Let The Owl Prowl Begin

We pulled out of the parking lot onto a posted dirt road. The first 100 yards or so weren’t too bad but once that ran out you understood why you needed a 4 Wheel Drive to navigate. As we bumped and bounced from pot hole to pot hole we all laughed about the damage we must be doing to the suspension on the vans.

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We were traveling along a narrow peninsula that runs from Duxbury to Plymouth. At the tip is Gurnet Light marking the entrance to Plymouth Bay. The homes located out here are all private and access is restricted. The length of the peninsula from the Powder Point Bridge to Gurnet Light is about 5 miles.


We hadn’t gone too far when Dave pulled off the road into a little turnout. He told us all to get out of the van while he ran around to the back to take out a spotting scope. ¬†Sally’s van was pulled up behind ours and she was busy getting out another scope. Once they were set up Dave told us to take a look. A snowy was sitting on the bank of ice with the water just behind him. Without the scope it was really hard to see the little fella. Dave confessed that he knew it was there because they had seen it that morning when it caught a duck for its breakfast. He’d checked just before he picked us up to be sure it was still there. It was a long way out but the scopes really made it pop out. My best guess photo wasn’t so hot.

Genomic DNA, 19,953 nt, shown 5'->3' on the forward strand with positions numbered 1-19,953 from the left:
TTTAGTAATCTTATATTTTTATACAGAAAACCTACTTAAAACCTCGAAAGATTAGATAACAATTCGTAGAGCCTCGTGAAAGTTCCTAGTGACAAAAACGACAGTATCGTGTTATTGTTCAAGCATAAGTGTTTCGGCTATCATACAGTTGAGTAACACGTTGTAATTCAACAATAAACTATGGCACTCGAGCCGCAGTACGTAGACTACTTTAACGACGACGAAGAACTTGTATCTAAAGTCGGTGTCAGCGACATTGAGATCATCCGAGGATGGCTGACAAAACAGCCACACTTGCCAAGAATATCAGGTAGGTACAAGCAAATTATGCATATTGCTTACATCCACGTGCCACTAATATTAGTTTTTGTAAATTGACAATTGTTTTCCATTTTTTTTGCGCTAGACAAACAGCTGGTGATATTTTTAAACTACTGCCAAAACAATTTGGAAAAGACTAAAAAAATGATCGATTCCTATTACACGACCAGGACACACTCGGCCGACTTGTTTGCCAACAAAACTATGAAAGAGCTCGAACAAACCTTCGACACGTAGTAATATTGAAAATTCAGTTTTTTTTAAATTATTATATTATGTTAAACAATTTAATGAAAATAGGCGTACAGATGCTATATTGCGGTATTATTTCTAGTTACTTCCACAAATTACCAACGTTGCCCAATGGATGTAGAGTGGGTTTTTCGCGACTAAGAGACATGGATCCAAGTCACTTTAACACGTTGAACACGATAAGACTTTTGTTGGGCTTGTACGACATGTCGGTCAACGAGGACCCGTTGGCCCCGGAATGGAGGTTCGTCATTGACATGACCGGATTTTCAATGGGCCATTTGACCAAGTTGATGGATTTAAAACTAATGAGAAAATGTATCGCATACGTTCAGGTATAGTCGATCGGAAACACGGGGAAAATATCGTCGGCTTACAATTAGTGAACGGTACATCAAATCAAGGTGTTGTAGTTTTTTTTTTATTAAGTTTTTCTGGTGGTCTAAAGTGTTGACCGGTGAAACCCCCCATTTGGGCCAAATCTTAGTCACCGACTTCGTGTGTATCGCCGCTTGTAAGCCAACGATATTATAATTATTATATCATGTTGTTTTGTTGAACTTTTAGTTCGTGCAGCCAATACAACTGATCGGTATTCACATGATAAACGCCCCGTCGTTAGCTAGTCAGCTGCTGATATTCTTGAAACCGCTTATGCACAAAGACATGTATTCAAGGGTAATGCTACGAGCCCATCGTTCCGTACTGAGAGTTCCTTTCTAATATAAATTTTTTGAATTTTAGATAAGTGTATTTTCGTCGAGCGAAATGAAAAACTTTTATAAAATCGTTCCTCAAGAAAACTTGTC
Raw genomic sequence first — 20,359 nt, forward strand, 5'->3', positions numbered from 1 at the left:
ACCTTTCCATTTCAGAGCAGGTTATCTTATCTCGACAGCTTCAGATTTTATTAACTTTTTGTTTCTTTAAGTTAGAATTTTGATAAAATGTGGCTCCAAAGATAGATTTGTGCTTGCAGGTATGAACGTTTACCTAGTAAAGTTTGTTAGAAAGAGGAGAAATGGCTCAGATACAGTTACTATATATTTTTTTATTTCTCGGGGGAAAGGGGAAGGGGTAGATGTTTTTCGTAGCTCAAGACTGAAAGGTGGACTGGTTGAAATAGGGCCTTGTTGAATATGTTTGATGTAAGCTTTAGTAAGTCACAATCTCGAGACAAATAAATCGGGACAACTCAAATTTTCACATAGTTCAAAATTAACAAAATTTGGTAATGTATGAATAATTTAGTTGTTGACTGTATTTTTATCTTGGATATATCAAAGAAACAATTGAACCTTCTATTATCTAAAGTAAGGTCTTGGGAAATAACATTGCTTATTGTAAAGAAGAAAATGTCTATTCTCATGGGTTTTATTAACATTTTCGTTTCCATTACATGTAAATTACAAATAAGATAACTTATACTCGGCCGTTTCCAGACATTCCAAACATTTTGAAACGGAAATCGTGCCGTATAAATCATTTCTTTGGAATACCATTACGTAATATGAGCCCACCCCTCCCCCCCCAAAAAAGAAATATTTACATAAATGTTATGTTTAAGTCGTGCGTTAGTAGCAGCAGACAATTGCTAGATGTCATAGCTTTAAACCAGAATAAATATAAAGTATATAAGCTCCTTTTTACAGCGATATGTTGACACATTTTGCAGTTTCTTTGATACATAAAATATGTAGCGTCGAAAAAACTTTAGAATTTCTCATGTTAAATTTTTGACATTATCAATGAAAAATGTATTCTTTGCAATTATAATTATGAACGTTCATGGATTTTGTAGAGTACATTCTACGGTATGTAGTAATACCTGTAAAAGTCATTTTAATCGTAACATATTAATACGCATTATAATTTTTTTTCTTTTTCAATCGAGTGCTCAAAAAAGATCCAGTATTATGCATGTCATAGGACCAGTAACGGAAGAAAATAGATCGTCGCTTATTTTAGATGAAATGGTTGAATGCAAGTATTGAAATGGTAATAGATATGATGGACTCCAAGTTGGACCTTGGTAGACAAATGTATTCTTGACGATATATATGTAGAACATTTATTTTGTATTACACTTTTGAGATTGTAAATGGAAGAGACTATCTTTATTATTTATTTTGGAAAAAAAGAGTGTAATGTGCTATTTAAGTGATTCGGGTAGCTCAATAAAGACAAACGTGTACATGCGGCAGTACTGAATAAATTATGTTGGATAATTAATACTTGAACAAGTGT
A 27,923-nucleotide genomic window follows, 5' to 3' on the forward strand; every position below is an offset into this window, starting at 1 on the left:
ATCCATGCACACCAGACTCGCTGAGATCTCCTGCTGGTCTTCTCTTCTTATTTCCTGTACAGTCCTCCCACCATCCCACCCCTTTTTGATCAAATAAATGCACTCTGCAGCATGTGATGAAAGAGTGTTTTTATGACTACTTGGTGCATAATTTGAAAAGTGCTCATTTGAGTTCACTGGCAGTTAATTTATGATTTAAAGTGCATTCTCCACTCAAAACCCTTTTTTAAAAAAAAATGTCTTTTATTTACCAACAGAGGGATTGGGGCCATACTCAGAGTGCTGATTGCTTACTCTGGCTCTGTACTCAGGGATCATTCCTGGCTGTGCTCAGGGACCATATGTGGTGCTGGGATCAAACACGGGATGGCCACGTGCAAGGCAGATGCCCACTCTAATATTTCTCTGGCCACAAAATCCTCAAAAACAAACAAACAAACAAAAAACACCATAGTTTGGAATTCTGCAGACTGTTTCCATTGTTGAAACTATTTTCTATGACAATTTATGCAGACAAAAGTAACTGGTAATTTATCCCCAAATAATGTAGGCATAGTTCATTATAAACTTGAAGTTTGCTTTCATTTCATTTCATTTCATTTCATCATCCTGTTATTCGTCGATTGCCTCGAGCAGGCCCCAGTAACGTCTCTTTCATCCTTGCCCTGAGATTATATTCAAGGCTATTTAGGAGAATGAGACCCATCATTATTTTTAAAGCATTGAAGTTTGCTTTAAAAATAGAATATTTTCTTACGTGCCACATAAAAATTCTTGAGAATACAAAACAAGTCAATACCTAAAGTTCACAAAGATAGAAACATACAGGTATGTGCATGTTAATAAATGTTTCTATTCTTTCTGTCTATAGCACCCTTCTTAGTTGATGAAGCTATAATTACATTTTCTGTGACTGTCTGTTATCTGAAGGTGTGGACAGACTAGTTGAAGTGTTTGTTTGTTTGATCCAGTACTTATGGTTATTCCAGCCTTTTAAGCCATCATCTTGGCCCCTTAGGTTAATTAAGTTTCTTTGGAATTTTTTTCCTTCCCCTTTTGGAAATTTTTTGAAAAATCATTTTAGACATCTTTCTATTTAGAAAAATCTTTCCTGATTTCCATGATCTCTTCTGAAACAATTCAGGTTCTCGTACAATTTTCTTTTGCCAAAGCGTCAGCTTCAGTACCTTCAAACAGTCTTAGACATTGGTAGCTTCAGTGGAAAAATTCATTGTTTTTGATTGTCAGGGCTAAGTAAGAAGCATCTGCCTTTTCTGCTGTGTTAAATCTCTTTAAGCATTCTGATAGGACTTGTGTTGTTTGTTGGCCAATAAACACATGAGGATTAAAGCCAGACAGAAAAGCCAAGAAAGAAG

Can you tell which snow chunk is the owl? He’s just left of the building in the background.


Here it is a MAXIMUM ..that gray blotch is the owl. He was much clearer in the spotting scope.


We stayed there taking turns with the spotting scopes until some of the less hardy souls began to drift back to the van. Once about half of us had left Dave announced it was time to move on.

Back in the van Dave was chatting about the owl when he spotted 3 little birds setting down in the grass on the dune. While he was concentrating on that I let out a shout..HAWK!. It was diving right toward us! It wanted one of those little birds for lunch. They took off and the hawk swooped right past us, Dave identified it as a ¬†Cooper’s Hawk. That was exciting. Almost as good as seeing the Snowy.


A bit further on we stopped and piled out of the van again. This time the spotting scope showed us a flock of snow buntings scratching in the dune sand for seeds.



They paid no attention to us and once again we watched until about half of our group had returned to the van. Still no great photo ops except for the scenery but I was having fun.




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